Am I doing a good job?: theories of change guiding lecturers' self-evaluative practices in a third level institute of technology in Ireland.
MacGiolla Rí, Denise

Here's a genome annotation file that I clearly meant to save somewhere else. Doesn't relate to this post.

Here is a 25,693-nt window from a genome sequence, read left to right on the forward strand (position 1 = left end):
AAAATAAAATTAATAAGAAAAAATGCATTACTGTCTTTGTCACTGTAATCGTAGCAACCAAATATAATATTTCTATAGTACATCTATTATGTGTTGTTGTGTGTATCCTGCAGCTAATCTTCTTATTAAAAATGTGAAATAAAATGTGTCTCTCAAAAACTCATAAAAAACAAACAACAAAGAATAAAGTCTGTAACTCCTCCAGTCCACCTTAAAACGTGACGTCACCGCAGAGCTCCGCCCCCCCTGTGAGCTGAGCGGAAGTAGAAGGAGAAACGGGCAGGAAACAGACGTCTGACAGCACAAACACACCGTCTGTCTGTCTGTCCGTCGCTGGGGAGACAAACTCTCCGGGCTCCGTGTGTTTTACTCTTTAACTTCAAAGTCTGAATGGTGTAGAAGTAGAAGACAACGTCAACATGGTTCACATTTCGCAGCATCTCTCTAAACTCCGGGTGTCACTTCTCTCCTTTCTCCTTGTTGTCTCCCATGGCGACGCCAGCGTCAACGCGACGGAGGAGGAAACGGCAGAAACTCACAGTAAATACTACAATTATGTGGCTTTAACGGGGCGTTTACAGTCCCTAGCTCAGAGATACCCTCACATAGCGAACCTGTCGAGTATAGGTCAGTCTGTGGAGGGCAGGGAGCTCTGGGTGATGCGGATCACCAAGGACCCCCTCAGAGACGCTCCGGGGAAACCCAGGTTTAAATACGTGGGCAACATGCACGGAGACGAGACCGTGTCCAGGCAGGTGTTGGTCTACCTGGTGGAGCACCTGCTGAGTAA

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Making value judgements on one’s academic work is a fundamental skill, particularly for those within the higher education sector. Evaluative practices such as reflection in and on action (Schön, 1987; Cowan, 2006) and surveys on teaching effectiveness (Jones, Gaffney-Rhys and Jones, 1987; Praslova, 2010) are often proposed as a means of gathering evidence. The aim of this paper is to ask what theories of change (ToC) (Connell and Kubisch, 1999), selfevaluative practices, and barriers to effective implementation could be identified and what level of freedom and autonomy lecturers experience in evaluating their own work. This small study used a RUFDATA evaluative tool (Saunders, 2000) with sixteen full-time lecturers and took place in an Institute of Technology (IoT) in Ireland. Five theories of change were identified (1) transformative focused, (2) profession focused, (3) discipline focused, (4) workplace focused and (5) module focused, along with six self-evaluation practice themes and nine barriers to effective practice. Utilising Bamber’s (2011b) discretion framework, participants were found to have autonomy in choosing what and how to evaluate their practice. The practical knowledge (Habermas, 1971) presented here offers an alternative approach to how academic work is ‘valued’, judged and understood from the lecturer’s perspective. This paper proposes the view of self-evaluation, not as a set of standalone practices, but as part of a sequential process arising from a lecturer’s purposeful academic intentions. The theories of change are used to judge the value of their work within the setting. Therefore, the proposed categories can offer a discourse to justify specific self-evaluative practices for quality assurance and enhancement.
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